by Emily Conrad
I wouldn’t have thought of four people as a group just two months ago, but the last two months have rewritten my vocabulary. They’ve deepened this introvert’s appreciation for in-person connection and shifted my thoughts on time spent alone.
As much as I love time to myself, I’ve noticed that left to my own devices for too long, I get stuck. My world shrinks, and my creativity wanes. I ruminate on my failures. I focus too doggedly on pet projects and lose the vision and passion that inspired them in the first place.
There’s a difference, I’m learning, between solitude that is life-giving and solitude that’s destructive, and that’s true whether we’re in a season when we have a lot of time alone or only a moment stolen here and there.
For me, the pandemic has meant more time spent alone, and my time alone has sometimes taken some of the unhealthy turns I mentioned above. I decided more interaction was the solution.
That’s why I enjoyed the time spent in my in-laws’ driveway, chatting with our group of four in person (but from a distance).
As our conversation flowed, the light changed. Through the web of springtime branches in their lavish gardens, the pastel sky whispered an invitation to view the sunset.
But to go to the top of the rise to appreciate the sunset, I would need to break away from the group.
I stayed seated, favoring conversation. Connection. Less time alone was the answer, wasn’t it?
When we said our goodbyes and I had to leave my seat anyway, I gave in and set off up the road to see what could be seen, alone again.
From the top of the rise, sunset greeted me.
I opened my phone’s camera and found it pointed back at me. The orange light washed my face in warmth, but I’d come to see sunset, so I pointed the camera that direction and snapped a few shots.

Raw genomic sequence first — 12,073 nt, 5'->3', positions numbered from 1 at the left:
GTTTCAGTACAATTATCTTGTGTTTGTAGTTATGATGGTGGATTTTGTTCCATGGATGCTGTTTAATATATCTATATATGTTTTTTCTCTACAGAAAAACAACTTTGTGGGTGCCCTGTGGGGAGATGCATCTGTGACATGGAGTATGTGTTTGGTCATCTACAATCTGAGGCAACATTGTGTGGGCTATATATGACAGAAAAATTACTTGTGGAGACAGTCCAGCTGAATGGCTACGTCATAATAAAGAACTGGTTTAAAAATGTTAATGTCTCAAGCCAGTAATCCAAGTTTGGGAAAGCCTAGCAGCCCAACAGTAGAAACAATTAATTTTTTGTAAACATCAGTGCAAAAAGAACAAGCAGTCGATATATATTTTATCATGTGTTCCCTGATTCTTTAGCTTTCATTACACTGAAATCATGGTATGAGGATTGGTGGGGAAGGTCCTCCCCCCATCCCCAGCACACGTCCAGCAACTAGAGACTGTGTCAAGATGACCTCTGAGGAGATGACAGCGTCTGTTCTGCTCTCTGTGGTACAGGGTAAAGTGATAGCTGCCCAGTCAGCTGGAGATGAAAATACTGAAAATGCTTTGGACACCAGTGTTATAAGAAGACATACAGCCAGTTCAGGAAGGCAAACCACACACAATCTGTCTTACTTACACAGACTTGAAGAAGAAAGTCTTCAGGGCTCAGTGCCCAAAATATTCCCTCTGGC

At the time, I was disappointed at how the colors translated to my phone screen. Too dull, I thought. I decided to make the best of the lighting and take a couple of selfies. At least, if I couldn’t capture the sunset, I could capture the warm, peaceful glow it painted both literally and in emotion on my expression.
Though I reentered the shadows when I returned to the group, I think the most important parts of that warmth went back with me.
Not because I saw a sunset, but because, even I, who had thought myself maxed out on solitude, found that the problem wasn’t entirely the quantity. Part of the issue was the quality of my time alone, dictated by the direction of my focus.
The restrictions around the nation mean different things for different people. For some, closed schools and offices mean less time alone. But when we have less of something, isn’t it important to use what we have well?
And if we have an abundance of something, wouldn’t it be a shame to squander those riches on habits that tear down, rather than build up?
We all owe it to ourselves to use our solitude well.
Instead of getting stuck too deeply in our own minds, let’s look up. Let’s look out.
As the familiar passage says, “Finally, brothers and sisters, whatever is true, whatever is worthy of respect, whatever is just, whatever is pure, whatever is lovely, whatever is commendable, if something is excellent or praiseworthy, think about these things.” Philippians 8:8, NET
In going to the top of the rise, my focus was fixed firmly on finding the lovely. I wasn’t looking in some religious, spiritual way, but creation speaks of the majesty of God, so I’m not surprised those moments have led me here, to thinking about how moments of solitude spent with Jesus, admiring His handiwork, are moments spent well.
If any of us fall into the trap of thinking ourselves truly alone, we’ve missed the presence of the Almighty God, and there is no better, no more restorative company to keep.
When we use solitude to pause, notice the good, and give thanks for it, we feed our souls. Let us dedicate our moments away from the group not to digging deeper into ourselves but to drawing closer to Jesus.
Even now, His beauty beckons us to the top of the rise—and to the details in the valleys, too.
Because we’re in the shadow of a pandemic, perhaps we’re uniquely primed to see the color of His presence with us. Perhaps we’ll appreciate His light on our faces that much more—if only we’ll use our moments of solitude, however abundant or scarce they are, to look for Him and His glory in this world, in His Word, in our lives.
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